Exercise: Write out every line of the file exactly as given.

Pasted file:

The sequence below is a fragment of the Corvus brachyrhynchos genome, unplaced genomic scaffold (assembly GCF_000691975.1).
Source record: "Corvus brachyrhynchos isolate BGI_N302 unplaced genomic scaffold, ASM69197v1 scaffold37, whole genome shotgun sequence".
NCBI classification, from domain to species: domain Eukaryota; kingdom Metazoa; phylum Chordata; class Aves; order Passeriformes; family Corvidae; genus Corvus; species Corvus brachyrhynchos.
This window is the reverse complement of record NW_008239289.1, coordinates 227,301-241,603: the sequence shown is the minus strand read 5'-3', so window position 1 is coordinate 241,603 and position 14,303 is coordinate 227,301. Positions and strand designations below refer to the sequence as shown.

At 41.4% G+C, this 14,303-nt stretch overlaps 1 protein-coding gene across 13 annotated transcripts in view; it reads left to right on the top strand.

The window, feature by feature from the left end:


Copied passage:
The sequence below is a fragment of the Corvus brachyrhynchos genome, unplaced genomic scaffold (assembly GCF_000691975.1).
Source record: "Corvus brachyrhynchos isolate BGI_N302 unplaced genomic scaffold, ASM69197v1 scaffold37, whole genome shotgun sequence".
NCBI classification, from domain to species: domain Eukaryota; kingdom Metazoa; phylum Chordata; class Aves; order Passeriformes; family Corvidae; genus Corvus; species Corvus brachyrhynchos.
This window is the reverse complement of record NW_008239289.1, coordinates 227,301-241,603: the sequence shown is the minus strand read 5'-3', so window position 1 is coordinate 241,603 and position 14,303 is coordinate 227,301. Positions and strand designations below refer to the sequence as shown.

At 41.4% G+C, this 14,303-nt stretch overlaps 1 protein-coding gene across 13 annotated transcripts in view; it reads left to right on the top strand.

The window, feature by feature from the left end: